When the copy trading world goes viral: How the copy trader was taken down

The copy trader who was forced to pay more than $1.5 million for using a fake trading account to steal hundreds of thousands of dollars from a Victorian trading company is on trial in Sydney’s Magistrates Court.

Christopher Wills, from Cairns, pleaded guilty to stealing from the Trade and Trading Post in the city’s north-west in June 2014.

The court heard that Wills used the account to buy and sell shares in a trading company owned by a Chinese company that was being sued by the Victorian government.

Wills used a fake account to gain access to the trading company’s computers, which were connected to his real account, prosecutors said.

In return for the shares, Wills bought shares from the trading firm, prosecutors alleged.

But the defendant’s scheme was exposed after he was forced by his lawyer to pay a $1,500 fine, and the court heard he is being held in custody.

‘He’s not a thief’: Justice Matthew Smith, who sentenced Wills to six months in jail, said the defendant is a ‘hardworking man’ who does his best to help the community.

“He’s a good man,” Justice Smith said of Wills.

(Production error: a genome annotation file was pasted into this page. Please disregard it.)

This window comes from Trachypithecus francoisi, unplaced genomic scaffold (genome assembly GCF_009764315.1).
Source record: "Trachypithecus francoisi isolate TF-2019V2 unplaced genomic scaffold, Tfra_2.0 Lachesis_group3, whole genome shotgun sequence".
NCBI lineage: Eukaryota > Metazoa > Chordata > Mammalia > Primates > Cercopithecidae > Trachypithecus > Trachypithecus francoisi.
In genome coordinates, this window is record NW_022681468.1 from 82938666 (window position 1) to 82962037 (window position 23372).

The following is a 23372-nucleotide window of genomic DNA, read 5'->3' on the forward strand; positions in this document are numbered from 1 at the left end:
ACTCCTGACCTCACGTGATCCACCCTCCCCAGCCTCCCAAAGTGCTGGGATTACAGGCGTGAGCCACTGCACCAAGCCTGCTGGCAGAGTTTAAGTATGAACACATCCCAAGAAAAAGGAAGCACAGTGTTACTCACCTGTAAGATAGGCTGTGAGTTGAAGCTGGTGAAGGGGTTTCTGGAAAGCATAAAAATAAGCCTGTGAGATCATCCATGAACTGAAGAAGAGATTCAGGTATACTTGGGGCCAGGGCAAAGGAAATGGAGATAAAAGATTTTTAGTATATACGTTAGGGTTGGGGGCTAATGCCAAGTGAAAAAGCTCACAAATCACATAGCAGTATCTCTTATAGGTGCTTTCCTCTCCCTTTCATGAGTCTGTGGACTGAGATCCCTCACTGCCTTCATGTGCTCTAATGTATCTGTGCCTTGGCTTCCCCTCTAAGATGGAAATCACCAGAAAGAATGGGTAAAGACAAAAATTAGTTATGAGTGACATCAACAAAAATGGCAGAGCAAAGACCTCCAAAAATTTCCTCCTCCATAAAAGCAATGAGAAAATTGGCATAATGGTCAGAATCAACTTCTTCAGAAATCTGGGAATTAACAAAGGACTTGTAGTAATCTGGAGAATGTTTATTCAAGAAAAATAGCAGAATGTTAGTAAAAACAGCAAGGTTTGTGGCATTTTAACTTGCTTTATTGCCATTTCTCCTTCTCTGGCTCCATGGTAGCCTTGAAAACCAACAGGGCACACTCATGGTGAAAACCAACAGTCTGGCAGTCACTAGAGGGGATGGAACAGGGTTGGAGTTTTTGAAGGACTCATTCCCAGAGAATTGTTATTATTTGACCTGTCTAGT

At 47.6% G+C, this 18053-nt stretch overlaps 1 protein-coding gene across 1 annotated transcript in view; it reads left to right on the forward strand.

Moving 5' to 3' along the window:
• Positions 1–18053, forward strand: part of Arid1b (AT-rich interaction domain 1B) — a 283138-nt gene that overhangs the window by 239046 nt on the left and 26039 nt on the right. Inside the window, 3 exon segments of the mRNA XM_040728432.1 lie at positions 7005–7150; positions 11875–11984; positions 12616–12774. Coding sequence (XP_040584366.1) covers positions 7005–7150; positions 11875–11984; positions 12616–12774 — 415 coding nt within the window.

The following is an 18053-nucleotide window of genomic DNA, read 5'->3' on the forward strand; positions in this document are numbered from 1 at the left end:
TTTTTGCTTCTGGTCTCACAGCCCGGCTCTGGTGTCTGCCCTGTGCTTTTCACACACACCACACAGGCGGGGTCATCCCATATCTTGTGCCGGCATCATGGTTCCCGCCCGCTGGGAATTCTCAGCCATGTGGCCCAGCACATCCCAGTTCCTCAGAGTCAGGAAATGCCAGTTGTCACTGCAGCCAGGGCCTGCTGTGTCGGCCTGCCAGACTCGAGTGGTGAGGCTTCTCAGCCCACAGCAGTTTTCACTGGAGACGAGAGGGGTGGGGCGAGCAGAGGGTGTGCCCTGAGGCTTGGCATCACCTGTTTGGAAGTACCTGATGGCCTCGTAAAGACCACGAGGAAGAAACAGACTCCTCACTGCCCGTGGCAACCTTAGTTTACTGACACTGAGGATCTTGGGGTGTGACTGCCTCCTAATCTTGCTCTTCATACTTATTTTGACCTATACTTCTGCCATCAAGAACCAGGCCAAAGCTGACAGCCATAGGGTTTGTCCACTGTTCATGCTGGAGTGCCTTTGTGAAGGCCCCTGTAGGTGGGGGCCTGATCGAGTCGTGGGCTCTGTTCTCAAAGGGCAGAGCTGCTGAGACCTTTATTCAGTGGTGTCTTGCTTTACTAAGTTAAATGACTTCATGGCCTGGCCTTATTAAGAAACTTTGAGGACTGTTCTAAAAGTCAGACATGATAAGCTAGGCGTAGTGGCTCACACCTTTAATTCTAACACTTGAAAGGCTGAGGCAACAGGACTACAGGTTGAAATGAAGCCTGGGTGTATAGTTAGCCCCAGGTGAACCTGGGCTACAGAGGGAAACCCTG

His lawyer told the court he had no idea the defendant was a fraudster, and was not prepared to pay the fine.

He also said the trial was a long way from his client being a thief.

Prosecutor Jennifer Moller said Wills was working as a copy trader when he used a bogus trading account.

Moller told the trial Wills took a break from his job to use the account, and then he used the trading account as his own trading account, before he was caught.

She said Wicks accounts were in the public domain and he was not a person who was seeking to profit from fraud.

Ms Moller urged the court not to view the accused as a thief because Wills had no criminal history and he had not been charged with a crime.

Mr Justice Smith described the defendant as a hardworking man, and said he had a passion for trading.

Justice Smith said he did not want the defendant to get too far ahead of himself in his sentence, but he was mindful the defendant had done little in prison to improve his life.

”He has done a lot to try to get back on his feet,” he said.

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